I. The Hour Of The Founders


On May 7 Pennsylvania’s Hugh Scott, Senate Republican Minority Leader, pronounced the revelations in the transcript “disgusting, shabby, immoral performances.” Joseph Alsop, who had long been friendly toward the President in his column, compared the atmosphere in the Oval Office to the “back room of a second-rate advertising agency in a suburb of hell.” A week after Nixon’s seeming coup Republicans were once again vainly urging him to resign. On May 9 the House Judiciary Committee staff began presenting to the members its massive accumulation of Watergate material. Since the presentation was made behind closed doors, a suspenseful lull fell over the Watergate battleground.

Over the next two months it was obvious that the Judiciary Committee was growing increasingly impatient with the President, who continued to insist that, even in an impeachment proceeding, the “executive must remain the final arbiter of demands on its confidentiality.” When Nixon refused to comply in any way with a second committee subpoena, the members voted 28 to 10 to warn him that “your refusals in and of themselves might constitute a ground for impeachment. ” The “partisanship” of May 1 had faded by May 30.

UNDERMINING THESE SIGNS of decisiveness was the continued insistence that only direct presidential involvement in a crime would be regarded as an impeachable offense in the House. Con- gressmen demanded to see the “smoking gun.” They wanted to be shown the “hand in the cookie jar. ” Alexander Hamilton had called impeachment a “National Inquest.” Congress seemed bent on restricting it to the purview of a local courthouse. Nobody spoke of the larger issues. As James Reston noted on May 26, one of the most disturbing aspects of Watergate was the silence of the prominent. Where, Reston asked, were the educators, the business leaders, and the elder statesmen to delineate and define the great constitutional issues at stake? When the White House began denouncing the Judiciary Committee as a “lynch mob,” virtually nobody rose to the committee’s defense.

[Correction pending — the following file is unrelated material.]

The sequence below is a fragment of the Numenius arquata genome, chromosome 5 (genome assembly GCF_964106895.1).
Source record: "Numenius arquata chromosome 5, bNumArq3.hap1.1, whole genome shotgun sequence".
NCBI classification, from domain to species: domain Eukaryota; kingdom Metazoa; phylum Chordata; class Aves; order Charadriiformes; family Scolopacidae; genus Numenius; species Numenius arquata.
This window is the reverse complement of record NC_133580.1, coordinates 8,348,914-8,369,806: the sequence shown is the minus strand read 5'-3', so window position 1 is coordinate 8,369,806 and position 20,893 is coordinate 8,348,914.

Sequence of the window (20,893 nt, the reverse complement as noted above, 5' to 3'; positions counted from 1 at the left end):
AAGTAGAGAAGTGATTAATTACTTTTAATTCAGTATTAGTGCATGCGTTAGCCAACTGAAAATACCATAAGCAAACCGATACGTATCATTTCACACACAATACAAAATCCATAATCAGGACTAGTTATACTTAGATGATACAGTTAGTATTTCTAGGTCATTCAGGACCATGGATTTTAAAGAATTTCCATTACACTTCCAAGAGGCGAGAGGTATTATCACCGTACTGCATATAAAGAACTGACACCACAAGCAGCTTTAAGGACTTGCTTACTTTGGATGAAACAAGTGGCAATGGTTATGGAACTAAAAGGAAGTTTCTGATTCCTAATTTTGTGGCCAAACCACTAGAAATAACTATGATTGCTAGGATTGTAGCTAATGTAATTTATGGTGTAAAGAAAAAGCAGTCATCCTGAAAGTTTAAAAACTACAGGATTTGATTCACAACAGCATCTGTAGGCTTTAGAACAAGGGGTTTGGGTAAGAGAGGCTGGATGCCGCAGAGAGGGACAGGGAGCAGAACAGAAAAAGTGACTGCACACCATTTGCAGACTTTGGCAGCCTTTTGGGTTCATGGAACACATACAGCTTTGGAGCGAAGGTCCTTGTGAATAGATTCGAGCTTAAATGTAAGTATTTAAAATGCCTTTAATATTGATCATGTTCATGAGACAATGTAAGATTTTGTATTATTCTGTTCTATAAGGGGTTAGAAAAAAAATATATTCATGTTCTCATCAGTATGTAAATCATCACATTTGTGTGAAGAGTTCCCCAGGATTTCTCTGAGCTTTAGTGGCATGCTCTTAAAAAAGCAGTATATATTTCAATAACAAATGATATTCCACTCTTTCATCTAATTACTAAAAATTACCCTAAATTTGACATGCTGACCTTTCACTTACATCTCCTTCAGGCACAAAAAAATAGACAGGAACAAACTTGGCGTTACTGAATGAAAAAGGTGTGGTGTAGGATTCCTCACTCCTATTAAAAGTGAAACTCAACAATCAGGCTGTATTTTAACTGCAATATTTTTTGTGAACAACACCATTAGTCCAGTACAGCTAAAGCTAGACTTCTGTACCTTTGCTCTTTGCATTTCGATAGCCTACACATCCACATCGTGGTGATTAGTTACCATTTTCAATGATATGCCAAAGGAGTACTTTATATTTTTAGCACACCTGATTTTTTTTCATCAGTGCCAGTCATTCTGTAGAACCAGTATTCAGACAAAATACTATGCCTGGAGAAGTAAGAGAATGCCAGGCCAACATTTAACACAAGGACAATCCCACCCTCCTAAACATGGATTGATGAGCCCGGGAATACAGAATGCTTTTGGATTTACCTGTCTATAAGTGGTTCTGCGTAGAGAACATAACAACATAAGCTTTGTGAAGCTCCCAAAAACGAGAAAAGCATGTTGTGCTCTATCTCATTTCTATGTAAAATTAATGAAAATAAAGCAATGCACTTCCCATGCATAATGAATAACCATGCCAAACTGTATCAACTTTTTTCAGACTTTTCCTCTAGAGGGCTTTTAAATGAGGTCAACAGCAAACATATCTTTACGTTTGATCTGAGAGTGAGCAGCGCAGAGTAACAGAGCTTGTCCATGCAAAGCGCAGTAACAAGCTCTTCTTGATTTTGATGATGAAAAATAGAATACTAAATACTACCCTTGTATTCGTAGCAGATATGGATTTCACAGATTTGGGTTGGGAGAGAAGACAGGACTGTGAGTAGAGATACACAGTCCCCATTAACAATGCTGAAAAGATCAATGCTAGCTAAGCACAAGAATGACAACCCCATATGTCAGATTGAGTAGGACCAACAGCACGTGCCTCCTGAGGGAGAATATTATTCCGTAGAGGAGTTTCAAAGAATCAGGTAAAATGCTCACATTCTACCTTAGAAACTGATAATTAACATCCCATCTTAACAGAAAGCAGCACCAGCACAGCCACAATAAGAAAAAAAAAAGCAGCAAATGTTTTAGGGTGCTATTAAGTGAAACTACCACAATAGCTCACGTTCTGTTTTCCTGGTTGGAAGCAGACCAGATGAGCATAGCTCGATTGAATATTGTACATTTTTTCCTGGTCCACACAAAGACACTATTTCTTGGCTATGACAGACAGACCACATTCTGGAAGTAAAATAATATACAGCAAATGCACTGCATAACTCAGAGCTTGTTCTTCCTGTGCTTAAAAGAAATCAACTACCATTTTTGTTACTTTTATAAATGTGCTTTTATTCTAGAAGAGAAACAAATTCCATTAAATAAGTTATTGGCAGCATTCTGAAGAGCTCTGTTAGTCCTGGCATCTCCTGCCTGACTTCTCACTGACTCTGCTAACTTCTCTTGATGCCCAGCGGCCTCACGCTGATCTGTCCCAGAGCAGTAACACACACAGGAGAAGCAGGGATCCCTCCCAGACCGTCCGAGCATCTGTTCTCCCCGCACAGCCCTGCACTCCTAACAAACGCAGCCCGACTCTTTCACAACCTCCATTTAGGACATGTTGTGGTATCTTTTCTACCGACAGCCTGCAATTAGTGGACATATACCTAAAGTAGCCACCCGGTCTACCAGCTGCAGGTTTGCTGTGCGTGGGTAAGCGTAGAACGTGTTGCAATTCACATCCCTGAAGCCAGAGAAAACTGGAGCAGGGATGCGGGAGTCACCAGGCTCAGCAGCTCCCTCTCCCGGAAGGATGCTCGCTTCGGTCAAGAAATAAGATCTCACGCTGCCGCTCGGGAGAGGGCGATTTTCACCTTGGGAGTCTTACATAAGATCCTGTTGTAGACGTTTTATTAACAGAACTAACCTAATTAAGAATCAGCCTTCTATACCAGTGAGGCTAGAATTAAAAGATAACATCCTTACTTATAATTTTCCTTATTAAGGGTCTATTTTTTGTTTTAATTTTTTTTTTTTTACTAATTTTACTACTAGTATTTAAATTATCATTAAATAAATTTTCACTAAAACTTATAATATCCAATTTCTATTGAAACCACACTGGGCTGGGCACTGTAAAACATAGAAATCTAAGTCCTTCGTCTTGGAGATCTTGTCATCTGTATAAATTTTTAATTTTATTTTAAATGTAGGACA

On July 7 the Sunday edition of the New York Times made doleful reading. “The official investigations seem beset by semitropical torpor,” the newspaper reported in its weekly news summary. White House attacks on the committee, said the Times , were proving effective in the country. In March, 60 percent of those polled by Gallup wanted the President tried in the Senate for his misdeeds. By June the figure had fallen to 50 percent. The movement for impeachment, said the Times , was losing its momentum. Nixon, it seemed, had worn out the public capacity for righteous indignation.

In March, 60 percent of those polled wanted the President tried; by June, only 50 percent did. The movement for impeachment was losing its momentum.

Then, on July 19, John Doar, the Democrats’ counsel, did what nobody had done before with the enormous, confusing mass of interconnected misdeeds that we labeled “Watergate” for sheer convenience. At a meeting of the Judiciary Committee he compressed the endlessly ramified scandal into a grave and compelling case for impeaching the thirty-seventh President of the United States. He spoke of the President’s “enormous crimes.” He warned the committee that it dare not look indifferently upon the “terrible deed of subverting the Constitution.” He urged the members to consider with favor five broad articles of impeachment, “charges with a grave historic ring,” as the Times said of them.

In a brief statement, Albert Jenner, the Republicans’ counsel, strongly endorsed Doar’s recommendations. The Founding Fathers, he reminded committee members, had established a free country and a free Constitution. It was now the committee’s momentous duty to determine “whether that country and that Constitution are to be preserved.”

How I had yearned for those words during the long, arid months of the “smoking gun” and the “hand in the cookie jar.” Members of the committee must have felt the same way, too, for Jenner’s words were to leave a profound mark on their final deliberations. That I did not know yet, but what I did know was heartening. The grave maxims of liberty, once invoked, instantly took the measure of meanness and effrontery. When the President’s press spokesman, Ron Ziegler, denounced the committee’s proceedings as a “kangaroo court,” a wave of disgust coursed through Congress. The hour of the Founders had arrived.

The final deliberations of the House Judiciary Committee began on the evening of July 24, when Chairman Peter Rodino gaveled the committee to order before some forty-five million television viewers. The committee made a curious spectacle: thirty-eight strangers strung out on a two-tiered dais, a huge piece of furniture as unfamiliar as the faces of its occupants.